I have also modified my speech to fit their ears. I speak slowly, use simplified vocabulary, and I repeat myself in such a way that to a native English speaker it might almost sound as if I have a speech impediment. I don’t. The way I speak is calculated and purposefully. But, as I’ve said before, when I am visiting Canada many people think I’m a tourist. They ask me, “Where are you from?”, and “What part of the States are you from?” I tell them I’m not from any part of it, thank God. (I don’t say that last bit out loud. That’s just how I feel inside.)
When I am trying to learn and use Japanese I organize my approach in a similar manner to how I present English to students. I learn categories of words, new verbs, etc., as I need to know them. The need results in usage which results in retention. It inevitably happens that I live my daily life on a plateau of language. It feels like I’m stagnant and not learning. Then eventually I have a boost to a new, higher plateau. (It took me 20 years of hearing the word for basement - “chika” - before I finally understood what I was hearing.)
Japanese represents a challenge to many foreigners because it used a very different writing system, derived from Chinese. The language is not derived from Chinese - meaning there is no “genetic” link - only the writing system has been adopted and adapted, making extensive use of Chinese “kanji” characters - thousands of them. And, it is not an alphabetic language, with one letter, or character, representing one sound. Instead, Japanese is a syllabary. Each character represents a sound ending in a vowel. These sounds are represented by a “kana” syllabary consisting of 50 “hiragana” - used for native Japanese - and 50 more “katakana” (representing the exact same syllabary) used for foreign words. The hiragana are more rounded in appearance than the katakana, maybe somewhat similar to how English lower case/small letters are more rounded than upper case/capital letters.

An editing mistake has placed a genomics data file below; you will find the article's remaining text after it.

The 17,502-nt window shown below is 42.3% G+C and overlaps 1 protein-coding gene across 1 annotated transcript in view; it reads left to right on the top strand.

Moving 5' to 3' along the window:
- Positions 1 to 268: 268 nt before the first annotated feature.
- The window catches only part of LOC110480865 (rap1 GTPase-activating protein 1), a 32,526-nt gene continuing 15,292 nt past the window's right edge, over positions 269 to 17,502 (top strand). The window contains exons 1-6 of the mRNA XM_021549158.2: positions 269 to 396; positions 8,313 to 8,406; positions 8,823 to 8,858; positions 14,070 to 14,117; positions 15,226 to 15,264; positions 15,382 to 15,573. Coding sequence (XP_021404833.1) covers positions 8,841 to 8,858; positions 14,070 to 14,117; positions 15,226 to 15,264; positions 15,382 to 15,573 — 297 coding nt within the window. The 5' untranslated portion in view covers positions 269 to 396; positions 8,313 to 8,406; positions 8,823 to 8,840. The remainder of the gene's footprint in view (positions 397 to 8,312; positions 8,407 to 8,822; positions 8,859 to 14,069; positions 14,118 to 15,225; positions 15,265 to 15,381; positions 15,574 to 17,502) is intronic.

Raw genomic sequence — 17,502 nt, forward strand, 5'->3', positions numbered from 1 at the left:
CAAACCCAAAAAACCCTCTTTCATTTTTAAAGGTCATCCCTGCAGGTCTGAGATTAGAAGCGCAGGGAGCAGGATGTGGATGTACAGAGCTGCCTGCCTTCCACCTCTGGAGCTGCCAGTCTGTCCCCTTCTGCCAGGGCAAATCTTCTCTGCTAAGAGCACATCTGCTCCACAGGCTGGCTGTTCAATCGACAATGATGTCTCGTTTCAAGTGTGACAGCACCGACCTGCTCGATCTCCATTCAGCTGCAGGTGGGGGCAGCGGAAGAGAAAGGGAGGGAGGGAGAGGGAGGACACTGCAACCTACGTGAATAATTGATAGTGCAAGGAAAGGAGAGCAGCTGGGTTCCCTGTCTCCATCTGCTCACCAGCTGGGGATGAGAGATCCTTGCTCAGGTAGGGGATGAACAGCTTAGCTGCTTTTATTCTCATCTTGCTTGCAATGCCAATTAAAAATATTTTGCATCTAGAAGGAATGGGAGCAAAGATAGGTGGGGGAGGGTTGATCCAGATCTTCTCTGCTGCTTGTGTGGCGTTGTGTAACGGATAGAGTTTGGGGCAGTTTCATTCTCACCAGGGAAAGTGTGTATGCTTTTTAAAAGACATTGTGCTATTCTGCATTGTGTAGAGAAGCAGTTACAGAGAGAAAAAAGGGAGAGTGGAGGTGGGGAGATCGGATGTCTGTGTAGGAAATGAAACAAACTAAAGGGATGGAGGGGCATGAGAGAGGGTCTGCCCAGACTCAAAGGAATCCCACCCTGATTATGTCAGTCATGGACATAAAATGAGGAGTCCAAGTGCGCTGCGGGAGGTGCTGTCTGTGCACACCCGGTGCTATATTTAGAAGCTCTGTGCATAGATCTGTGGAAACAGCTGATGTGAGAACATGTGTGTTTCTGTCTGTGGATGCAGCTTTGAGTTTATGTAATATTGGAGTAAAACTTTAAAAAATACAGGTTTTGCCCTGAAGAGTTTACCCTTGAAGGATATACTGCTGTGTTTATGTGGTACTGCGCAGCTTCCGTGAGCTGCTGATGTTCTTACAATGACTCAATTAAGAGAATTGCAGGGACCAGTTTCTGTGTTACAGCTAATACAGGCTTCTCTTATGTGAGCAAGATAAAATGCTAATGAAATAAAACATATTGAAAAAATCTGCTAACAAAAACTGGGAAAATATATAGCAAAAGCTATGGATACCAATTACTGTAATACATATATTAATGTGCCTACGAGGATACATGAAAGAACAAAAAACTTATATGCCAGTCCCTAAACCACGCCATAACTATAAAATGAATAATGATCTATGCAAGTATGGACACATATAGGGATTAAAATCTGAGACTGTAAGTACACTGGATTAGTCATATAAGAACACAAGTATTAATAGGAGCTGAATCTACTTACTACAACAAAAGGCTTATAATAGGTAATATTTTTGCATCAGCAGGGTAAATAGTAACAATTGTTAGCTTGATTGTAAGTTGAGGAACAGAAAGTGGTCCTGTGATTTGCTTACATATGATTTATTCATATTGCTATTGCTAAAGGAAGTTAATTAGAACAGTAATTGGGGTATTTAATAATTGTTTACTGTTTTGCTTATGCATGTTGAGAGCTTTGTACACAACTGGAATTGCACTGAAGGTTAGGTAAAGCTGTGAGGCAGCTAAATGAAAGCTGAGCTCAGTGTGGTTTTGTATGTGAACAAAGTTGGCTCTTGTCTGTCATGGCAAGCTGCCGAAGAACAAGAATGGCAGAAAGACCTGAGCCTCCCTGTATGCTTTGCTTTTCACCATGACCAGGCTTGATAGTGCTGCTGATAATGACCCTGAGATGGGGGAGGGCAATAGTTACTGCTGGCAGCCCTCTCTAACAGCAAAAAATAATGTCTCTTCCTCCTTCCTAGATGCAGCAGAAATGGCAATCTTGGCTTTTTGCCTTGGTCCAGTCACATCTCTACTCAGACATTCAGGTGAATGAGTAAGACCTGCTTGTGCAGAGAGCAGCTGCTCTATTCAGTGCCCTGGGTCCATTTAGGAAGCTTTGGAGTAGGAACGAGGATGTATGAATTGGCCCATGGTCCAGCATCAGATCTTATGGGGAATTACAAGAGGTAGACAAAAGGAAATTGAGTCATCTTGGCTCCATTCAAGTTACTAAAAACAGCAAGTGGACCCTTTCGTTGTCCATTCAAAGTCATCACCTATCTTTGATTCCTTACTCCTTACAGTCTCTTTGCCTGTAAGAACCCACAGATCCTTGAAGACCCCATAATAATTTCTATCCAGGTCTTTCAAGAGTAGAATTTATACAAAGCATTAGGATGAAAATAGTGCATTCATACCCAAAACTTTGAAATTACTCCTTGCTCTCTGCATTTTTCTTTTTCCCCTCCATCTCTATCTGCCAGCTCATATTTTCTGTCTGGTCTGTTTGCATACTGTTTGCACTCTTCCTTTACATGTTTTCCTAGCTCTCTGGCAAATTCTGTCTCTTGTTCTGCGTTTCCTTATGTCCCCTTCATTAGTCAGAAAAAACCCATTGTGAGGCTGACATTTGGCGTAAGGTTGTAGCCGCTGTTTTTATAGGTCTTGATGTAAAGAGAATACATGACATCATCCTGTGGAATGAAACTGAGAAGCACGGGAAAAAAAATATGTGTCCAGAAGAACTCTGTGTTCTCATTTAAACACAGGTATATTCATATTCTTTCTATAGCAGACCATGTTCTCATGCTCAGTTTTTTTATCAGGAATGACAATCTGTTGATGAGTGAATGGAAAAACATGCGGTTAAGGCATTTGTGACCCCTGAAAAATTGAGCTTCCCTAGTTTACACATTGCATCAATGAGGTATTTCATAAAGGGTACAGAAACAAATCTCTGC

Latin script, called “romaji,” is used in a limited fashion, such as for imported acronyms, and the numeral system uses mostly Arabic numerals alongside traditional Chinese numberals.